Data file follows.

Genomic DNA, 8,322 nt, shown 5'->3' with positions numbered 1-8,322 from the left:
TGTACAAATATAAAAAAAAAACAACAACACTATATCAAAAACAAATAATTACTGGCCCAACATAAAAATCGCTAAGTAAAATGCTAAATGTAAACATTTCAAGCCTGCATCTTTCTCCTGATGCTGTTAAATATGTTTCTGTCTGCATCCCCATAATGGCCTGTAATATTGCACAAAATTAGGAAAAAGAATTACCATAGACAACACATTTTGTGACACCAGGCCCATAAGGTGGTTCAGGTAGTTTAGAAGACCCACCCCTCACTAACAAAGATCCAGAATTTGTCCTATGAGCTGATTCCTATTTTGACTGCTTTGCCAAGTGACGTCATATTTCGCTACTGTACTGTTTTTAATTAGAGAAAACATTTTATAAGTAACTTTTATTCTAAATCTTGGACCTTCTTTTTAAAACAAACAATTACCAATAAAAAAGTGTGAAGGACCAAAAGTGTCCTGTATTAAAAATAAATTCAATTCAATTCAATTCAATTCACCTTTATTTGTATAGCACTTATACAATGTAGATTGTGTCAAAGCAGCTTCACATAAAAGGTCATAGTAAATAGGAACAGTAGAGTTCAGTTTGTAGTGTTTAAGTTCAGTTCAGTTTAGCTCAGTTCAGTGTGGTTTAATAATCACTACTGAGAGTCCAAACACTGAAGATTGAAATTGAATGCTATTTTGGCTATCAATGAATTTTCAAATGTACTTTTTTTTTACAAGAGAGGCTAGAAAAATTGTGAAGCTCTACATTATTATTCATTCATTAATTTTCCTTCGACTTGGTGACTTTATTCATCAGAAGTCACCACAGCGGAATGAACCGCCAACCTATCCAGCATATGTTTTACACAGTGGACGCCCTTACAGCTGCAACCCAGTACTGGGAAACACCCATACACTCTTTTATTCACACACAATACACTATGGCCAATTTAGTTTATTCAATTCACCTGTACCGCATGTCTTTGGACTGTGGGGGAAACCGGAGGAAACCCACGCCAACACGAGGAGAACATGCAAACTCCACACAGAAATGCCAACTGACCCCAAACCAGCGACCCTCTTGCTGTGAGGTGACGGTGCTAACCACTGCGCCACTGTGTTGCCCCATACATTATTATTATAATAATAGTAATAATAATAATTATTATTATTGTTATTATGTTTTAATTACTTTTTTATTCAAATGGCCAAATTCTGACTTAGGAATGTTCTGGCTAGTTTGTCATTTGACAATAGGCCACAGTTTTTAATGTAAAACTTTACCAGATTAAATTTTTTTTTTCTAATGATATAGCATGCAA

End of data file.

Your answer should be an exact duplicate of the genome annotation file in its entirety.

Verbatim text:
Genomic DNA, 8,322 nt, shown 5'->3' with positions numbered 1-8,322 from the left:
TGTACAAATATAAAAAAAAAACAACAACACTATATCAAAAACAAATAATTACTGGCCCAACATAAAAATCGCTAAGTAAAATGCTAAATGTAAACATTTCAAGCCTGCATCTTTCTCCTGATGCTGTTAAATATGTTTCTGTCTGCATCCCCATAATGGCCTGTAATATTGCACAAAATTAGGAAAAAGAATTACCATAGACAACACATTTTGTGACACCAGGCCCATAAGGTGGTTCAGGTAGTTTAGAAGACCCACCCCTCACTAACAAAGATCCAGAATTTGTCCTATGAGCTGATTCCTATTTTGACTGCTTTGCCAAGTGACGTCATATTTCGCTACTGTACTGTTTTTAATTAGAGAAAACATTTTATAAGTAACTTTTATTCTAAATCTTGGACCTTCTTTTTAAAACAAACAATTACCAATAAAAAAGTGTGAAGGACCAAAAGTGTCCTGTATTAAAAATAAATTCAATTCAATTCAATTCAATTCACCTTTATTTGTATAGCACTTATACAATGTAGATTGTGTCAAAGCAGCTTCACATAAAAGGTCATAGTAAATAGGAACAGTAGAGTTCAGTTTGTAGTGTTTAAGTTCAGTTCAGTTTAGCTCAGTTCAGTGTGGTTTAATAATCACTACTGAGAGTCCAAACACTGAAGATTGAAATTGAATGCTATTTTGGCTATCAATGAATTTTCAAATGTACTTTTTTTTTACAAGAGAGGCTAGAAAAATTGTGAAGCTCTACATTATTATTCATTCATTAATTTTCCTTCGACTTGGTGACTTTATTCATCAGAAGTCACCACAGCGGAATGAACCGCCAACCTATCCAGCATATGTTTTACACAGTGGACGCCCTTACAGCTGCAACCCAGTACTGGGAAACACCCATACACTCTTTTATTCACACACAATACACTATGGCCAATTTAGTTTATTCAATTCACCTGTACCGCATGTCTTTGGACTGTGGGGGAAACCGGAGGAAACCCACGCCAACACGAGGAGAACATGCAAACTCCACACAGAAATGCCAACTGACCCCAAACCAGCGACCCTCTTGCTGTGAGGTGACGGTGCTAACCACTGCGCCACTGTGTTGCCCCATACATTATTATTATAATAATAGTAATAATAATAATTATTATTATTGTTATTATGTTTTAATTACTTTTTTATTCAAATGGCCAAATTCTGACTTAGGAATGTTCTGGCTAGTTTGTCATTTGACAATAGGCCACAGTTTTTAATGTAAAACTTTACCAGATTAAATTTTTTTTTTCTAATGATATAGCATGCAA